The Breach Days of August

Here we are, finishing summer in what should be the languor of the dog days, and yet news of more breaches — or at least potential “cracks” in technology that we’d assumed was safer — is insinuating itself in the headlines.

The first of these involves our friend the EMV chip, which we keep suggesting your business updates to, and for, as far as the extra security while processing charges.

Yet nothing is infallible, as news out of the annual Black Hat conference in Las Vegas reminds us.  As CNN Money reports, EMV chip cards also contain the same hackable magnetic strips we’ve always been using, yet EMV machines are “supposed to tell the payment machine to use the chip. But there’s a relatively easy way to knock down that safeguard.

“Computer security researchers at the payment technology company NCR demonstrated how credit card thieves can rewrite the magnetic stripe code to make it appear like a chipless card again. This allows them to keep counterfeiting — just like they did before the nationwide switch to chip cards.”

In other words, hackers can make it seem as if the cards being used were never “EMV’d” at all. But this only seems to be possible “because of the way many retailers are upgrading their payment machines: They’re not encrypting the transaction.”

Meanwhile, though, the main suppliers of EMV POS devices, Verifone and Ingenico, both say they offer point-to-point encryption on their machines, “but it’s up to retailers and their partners to turn it on. Currently, retailers focus on protecting the computer network that support their payment system. But that leaves the actual conversation between your credit card and the machine in plain text, readable to any hacker who breaks into the system.”

Meanwhile, “the conference researchers advised shops to ‘encrypt everything’ in a transaction” as well as suggesting that some customers with mobile payment options on their phones may want to use those.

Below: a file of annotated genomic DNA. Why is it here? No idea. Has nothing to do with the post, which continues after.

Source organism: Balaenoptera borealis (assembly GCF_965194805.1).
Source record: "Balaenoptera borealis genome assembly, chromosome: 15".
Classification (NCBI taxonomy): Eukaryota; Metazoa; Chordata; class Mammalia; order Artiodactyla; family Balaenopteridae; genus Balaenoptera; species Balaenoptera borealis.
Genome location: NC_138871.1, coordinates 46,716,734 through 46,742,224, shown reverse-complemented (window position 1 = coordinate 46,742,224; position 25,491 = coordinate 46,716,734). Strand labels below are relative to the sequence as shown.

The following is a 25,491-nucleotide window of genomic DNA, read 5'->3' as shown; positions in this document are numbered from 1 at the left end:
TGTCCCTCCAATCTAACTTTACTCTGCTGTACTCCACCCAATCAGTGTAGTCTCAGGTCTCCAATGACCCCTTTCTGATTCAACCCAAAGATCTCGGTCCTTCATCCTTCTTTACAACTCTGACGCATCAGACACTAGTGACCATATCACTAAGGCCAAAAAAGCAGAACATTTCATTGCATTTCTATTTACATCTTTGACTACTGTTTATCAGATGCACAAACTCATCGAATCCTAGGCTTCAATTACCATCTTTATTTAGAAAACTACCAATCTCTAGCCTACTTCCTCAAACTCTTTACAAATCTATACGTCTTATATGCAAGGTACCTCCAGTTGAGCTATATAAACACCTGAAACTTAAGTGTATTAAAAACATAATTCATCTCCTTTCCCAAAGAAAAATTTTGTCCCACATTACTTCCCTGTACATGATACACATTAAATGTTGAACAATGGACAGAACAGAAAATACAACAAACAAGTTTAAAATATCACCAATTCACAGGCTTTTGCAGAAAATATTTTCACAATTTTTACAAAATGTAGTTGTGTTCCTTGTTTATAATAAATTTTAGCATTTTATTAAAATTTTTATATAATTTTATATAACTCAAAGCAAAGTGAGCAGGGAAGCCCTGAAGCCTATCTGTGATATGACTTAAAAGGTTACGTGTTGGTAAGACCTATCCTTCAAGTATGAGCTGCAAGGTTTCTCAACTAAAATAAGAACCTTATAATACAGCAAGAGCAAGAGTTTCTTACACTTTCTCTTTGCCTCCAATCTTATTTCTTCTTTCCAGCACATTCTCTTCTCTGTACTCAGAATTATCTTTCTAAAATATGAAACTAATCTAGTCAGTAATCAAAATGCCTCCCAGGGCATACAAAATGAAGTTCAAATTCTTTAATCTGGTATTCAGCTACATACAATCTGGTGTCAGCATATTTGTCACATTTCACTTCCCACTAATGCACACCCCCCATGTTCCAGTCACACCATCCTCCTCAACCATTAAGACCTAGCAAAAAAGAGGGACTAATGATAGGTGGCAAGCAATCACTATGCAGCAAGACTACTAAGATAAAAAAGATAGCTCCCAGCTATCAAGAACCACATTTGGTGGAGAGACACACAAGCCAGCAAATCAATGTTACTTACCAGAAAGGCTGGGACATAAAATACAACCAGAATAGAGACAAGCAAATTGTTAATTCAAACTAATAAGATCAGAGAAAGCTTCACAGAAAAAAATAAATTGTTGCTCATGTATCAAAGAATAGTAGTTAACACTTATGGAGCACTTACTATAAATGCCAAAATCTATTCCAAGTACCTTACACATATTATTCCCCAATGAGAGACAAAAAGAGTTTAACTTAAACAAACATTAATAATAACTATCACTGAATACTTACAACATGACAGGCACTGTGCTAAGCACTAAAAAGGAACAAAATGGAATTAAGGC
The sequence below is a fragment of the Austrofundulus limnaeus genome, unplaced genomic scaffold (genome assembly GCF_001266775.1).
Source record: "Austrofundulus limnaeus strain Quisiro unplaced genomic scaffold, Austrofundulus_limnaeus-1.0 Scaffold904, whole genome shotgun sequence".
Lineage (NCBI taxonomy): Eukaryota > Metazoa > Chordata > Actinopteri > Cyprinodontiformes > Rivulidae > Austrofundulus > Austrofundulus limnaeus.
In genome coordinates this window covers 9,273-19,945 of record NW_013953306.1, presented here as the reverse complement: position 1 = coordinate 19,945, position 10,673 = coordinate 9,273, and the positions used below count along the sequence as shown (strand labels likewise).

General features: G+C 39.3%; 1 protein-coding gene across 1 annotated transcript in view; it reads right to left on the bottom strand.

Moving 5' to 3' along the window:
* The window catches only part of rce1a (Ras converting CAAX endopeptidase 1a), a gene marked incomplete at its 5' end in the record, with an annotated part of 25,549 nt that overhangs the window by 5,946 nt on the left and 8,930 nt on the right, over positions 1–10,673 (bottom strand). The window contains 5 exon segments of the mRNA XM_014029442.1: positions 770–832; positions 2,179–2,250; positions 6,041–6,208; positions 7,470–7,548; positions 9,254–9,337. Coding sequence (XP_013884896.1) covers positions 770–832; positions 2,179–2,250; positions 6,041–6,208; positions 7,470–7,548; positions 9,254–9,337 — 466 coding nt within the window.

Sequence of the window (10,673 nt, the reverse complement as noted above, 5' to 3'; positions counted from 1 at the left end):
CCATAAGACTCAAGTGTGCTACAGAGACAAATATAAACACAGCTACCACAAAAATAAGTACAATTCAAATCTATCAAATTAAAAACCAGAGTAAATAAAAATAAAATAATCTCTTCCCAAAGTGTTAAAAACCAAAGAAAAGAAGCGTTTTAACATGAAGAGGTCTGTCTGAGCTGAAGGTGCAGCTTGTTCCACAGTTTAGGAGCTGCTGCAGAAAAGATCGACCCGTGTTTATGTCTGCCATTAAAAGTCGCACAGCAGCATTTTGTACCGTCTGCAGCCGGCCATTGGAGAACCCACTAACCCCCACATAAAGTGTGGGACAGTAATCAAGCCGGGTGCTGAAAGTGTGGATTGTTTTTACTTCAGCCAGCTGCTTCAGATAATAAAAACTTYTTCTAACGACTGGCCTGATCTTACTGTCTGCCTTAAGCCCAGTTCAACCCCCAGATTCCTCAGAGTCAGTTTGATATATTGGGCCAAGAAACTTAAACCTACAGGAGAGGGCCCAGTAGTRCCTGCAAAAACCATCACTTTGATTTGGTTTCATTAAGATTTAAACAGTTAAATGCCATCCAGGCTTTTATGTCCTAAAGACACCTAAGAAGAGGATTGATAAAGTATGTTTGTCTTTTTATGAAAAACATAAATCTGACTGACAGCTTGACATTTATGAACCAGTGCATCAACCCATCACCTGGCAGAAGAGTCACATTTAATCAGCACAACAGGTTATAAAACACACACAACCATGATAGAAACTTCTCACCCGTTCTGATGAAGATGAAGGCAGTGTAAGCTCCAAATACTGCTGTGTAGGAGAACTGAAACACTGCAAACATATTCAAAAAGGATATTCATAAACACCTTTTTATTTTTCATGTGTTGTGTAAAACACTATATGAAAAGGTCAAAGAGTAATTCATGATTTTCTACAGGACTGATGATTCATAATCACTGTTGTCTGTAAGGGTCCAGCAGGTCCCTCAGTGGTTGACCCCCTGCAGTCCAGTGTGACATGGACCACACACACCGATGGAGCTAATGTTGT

Except! In this same news cycle comes word that nearly a billion Android portable devices — of the more recent variety — could be vulnerable to their own digital Achilles’ heel. According to Tech Times, “Android smartphone and tablet owners should know that many of their devices are in danger, as a new security vulnerability was detected on devices carrying Qualcomm chipsets.

The panic-worthy security issues run under the name of ‘QuadRooter’ and are able to let hackers hijack a user’s device. The number of affected gadgets reaches the impressive number of 900 million and counts top shelf products from manufacturers such as Google, HTC and Samsung.”

Other “noteworthy flagship phones,” are potentially affected, “such as the HTC One, the BlackBerry Priv, Google’s Nexus 5X and 6P, the OnePlus 3 and a few variants of Samsung’s Galaxy S7 and S7 edge.”

But there is already a scanner you can run available from the Google Store, which will let you know if your device is vulnerable, and point you toward some patches.

Though as the BBC quotes one of the discoverers of the security flaw: “I’m pretty sure you will see these vulnerabilities being used in the next three to four months.”

That will get us long out of August, to Thanksgiving, Christmas, Chanukah, and even a New Year.

Keep your coming holidays happy with a call to your AVPS Rep, for updated security advice, devices, and any other upgrades you may need.

Dog Days always become other days (and are there any “Cat Days” on the seasonal calendar?), and we can help you be ready for whatever they hold.

 

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